Officials from the Pro Audio (PA) Division of Yamaha have tried to help equip and provide technical advice to corps as they’ve explored the new electronic world available to them, making sure they get the best “bang” for their new investment bucks. But “bangs” are exactly what Yamaha Product Manager of Live Sound Products John Schauer would like corps to avoid when they invest so heavily in electronics, as well as feedback bleeps and other blunders.
Schauer has many years of experience with sound reinforcement and, for the past 20 years, been the “go-to guy” for all the sound needs inside Yamaha. Having professional audio experience ranging from simple systems for spoken word applications, concert PA systems and elaborate automated theater sound systems made him the perfect choice to consult with DCI when amplification was being considered.
“Having just a few minutes to get it set up and with the limited amount of AC power available on the field, I would say that the worst thing you could do — and the thing to avoid — is to try to set up too elaborate of a system,” Schauer said. “You run the risk of not getting it all connected properly, or of running out of AC power and the system shuts down.
You get distorted sound when you run a system past its limit or the electronics shut down altogether. Any of these scenarios would certainly take away from overall performance.
“The best use of the system would be to make things that are too quiet just a touch louder,” he said. “But the worst uses would be to amplify things to the point where you’re causing distortion.”
Getting the best bang for the amplification bucks
According to Schauer, Yamaha’s basic digital mixer lists at about $2,400 by itself. When you add everything else — like cases and wiring, but excluding microphones, which Yamaha doesn’t produce — a “good budget” would be between $4,000 and $6,000. For that reason, Wollwage said that spending that money on really good equipment and not using it effectively is a crime.
Fortunately, that’s where Schauer comes in.
“The corps needed someone to help them build a ‘system,’ not just the parts and pieces,” he said. “Yamaha has been making audio gear for over 30 years and we have a full line of products to choose from.
“We’ve come up with some system examples to help out,” he continued. “First, you need a mixer that has enough microphone inputs for all the instruments you’d like to amplify. There are two basic types of mixer — analog, which has been standard for many year, and digital, which is fast becoming the first choice.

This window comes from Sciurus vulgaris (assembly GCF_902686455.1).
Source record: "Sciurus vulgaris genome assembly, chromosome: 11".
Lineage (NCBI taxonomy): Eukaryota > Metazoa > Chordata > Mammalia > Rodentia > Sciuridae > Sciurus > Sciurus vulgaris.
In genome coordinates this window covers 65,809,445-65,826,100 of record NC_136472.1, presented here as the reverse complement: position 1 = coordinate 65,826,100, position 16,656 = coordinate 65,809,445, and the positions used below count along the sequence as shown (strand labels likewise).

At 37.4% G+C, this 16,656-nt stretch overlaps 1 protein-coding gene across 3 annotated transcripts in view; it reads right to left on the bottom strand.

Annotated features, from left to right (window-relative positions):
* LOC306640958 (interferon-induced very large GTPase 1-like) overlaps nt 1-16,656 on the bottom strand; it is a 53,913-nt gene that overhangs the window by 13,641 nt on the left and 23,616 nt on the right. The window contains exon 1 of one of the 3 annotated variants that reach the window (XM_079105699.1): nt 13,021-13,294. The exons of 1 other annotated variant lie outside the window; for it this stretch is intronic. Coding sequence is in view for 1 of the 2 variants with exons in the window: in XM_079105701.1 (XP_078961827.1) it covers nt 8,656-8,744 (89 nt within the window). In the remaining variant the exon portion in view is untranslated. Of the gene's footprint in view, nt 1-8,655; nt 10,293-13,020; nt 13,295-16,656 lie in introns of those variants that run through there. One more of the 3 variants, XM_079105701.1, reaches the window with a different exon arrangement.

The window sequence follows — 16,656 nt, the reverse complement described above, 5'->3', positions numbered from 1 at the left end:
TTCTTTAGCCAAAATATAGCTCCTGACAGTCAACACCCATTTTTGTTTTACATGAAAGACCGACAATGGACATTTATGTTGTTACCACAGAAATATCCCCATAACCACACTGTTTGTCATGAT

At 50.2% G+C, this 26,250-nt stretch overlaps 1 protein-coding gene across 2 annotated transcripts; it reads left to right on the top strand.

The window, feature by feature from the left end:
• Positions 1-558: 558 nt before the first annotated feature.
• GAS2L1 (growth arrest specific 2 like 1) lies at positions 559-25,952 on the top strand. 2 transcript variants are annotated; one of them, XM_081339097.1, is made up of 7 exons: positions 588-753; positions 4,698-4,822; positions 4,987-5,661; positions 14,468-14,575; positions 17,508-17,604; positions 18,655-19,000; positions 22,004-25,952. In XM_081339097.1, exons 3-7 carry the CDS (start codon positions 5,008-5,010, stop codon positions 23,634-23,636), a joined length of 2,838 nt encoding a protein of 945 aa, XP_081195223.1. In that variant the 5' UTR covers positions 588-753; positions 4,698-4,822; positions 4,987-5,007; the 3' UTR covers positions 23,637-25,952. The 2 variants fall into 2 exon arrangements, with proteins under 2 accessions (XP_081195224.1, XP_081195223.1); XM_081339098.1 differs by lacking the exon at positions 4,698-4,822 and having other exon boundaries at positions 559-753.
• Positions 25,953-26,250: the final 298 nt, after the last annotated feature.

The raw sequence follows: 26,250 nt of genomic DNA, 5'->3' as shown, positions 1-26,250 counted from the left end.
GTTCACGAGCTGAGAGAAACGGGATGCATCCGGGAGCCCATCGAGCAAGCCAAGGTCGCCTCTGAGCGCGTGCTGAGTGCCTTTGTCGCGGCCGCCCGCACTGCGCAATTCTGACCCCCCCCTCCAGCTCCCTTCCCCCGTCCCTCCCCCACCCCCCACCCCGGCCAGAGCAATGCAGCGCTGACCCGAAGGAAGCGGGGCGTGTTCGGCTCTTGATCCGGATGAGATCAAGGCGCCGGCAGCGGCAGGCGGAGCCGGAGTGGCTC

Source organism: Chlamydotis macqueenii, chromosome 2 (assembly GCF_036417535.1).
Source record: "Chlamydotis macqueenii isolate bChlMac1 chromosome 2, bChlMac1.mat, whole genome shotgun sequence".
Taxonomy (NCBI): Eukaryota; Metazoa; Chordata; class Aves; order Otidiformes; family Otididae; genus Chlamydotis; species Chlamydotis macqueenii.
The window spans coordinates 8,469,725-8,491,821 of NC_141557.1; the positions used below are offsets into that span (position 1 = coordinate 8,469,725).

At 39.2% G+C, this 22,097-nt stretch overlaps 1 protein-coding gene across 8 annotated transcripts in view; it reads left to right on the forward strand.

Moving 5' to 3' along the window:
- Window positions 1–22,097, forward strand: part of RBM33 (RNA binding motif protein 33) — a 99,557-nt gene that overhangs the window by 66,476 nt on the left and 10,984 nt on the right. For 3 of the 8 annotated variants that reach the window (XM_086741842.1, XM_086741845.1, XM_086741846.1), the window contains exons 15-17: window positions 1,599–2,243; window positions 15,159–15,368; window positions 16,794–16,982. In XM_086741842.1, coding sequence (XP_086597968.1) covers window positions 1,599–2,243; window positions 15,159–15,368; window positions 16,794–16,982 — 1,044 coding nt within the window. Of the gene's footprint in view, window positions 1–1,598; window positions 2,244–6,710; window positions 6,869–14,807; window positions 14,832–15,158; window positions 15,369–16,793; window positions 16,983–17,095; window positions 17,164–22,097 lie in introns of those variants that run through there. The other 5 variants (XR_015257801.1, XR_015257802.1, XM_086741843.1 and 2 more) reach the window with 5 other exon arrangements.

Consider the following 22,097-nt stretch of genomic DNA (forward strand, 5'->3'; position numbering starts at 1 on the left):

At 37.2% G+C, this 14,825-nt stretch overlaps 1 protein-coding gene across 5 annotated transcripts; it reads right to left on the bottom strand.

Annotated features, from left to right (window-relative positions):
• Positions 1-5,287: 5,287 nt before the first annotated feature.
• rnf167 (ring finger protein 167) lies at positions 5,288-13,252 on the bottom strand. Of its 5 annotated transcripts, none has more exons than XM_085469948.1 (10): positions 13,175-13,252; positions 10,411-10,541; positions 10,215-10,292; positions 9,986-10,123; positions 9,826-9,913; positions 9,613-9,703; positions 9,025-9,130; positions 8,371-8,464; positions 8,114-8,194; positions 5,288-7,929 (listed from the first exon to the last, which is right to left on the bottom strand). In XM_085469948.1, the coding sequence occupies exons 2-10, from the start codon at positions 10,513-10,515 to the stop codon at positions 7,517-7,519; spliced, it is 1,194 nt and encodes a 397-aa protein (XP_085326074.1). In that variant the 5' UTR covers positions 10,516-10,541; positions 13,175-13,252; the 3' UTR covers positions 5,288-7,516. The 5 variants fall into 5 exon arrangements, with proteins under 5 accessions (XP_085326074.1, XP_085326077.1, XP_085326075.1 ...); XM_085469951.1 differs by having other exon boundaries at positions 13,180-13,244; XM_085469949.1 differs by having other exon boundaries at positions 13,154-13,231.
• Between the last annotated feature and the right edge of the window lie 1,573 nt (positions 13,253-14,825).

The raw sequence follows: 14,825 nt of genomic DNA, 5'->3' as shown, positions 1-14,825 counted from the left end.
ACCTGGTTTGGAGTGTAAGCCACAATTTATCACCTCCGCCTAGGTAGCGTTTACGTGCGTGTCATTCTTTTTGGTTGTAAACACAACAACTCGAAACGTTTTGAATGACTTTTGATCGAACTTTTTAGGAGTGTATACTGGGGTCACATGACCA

“The reason for this is that it can provide instant recall, so whatever you do out on the field for rehearsal, you can repeat on the field and that is a huge thing. The digital mixer also allows signal processing that used to require lots of outboard gear. Keeping all the processing inside the mixer simplifies the system and allows cleaner sound.”
Schauer reports that the basic system that he set up for the corps is a sub-woofer system with a single 18-inch speaker on either end of the pit for bass and a two-way loudspeaker, and a 15-inch mid-range and a high frequency speaker.
“And it’s in a monitor-style cabinet that can be tilted back to face the audience,” he said. “One of the other things that we’ve done for safety reasons is asked that the loudspeaker cabinets be passive, or use separate amplifiers near the mixer, so that all the AC power and anything where there’s unsafe voltages are all in one place.
“When it starts raining, they would have to only cover the one rack and unplug one cable. Safety is very important and cannot be overlooked.”
Schauer reports that some corps use what they call “powered speakers,” where amplifiers are actually built into the speakers. But he advises against running power cables across the ground, which might be wet from rain, posing a shock hazard.
He also advises corps to have some funds set aside for their proverbial “rainy day.”
“I ask that the corps treat the PA gear like any other instrument on the field,” Schauer said. “Some of the gear will need to be replaced during the season as it gets damaged or wears out. It also is a good idea to get a local sound expert — someone who works in the audio field — to get basic settings and placements.
“Frankly, Yamaha’s pro audio gear is pretty robust, but nothing can take the abuse of that nightly beating without the occasional failure. All we ask is that reasonable care be taken in transporting and operation,” he said.
Like it or not, amplification is probably here to stay in drum corps. So corps that plan to use it should be making plans now for how best to use it. Otherwise, their best plans may become short-circuited.
Author’s note: This is the first of a three-part series on Yamaha’s input into the evolution of the drum corps activity. Next month’s installment will explore how drum corps has changed musically during DCI’s first 35 years.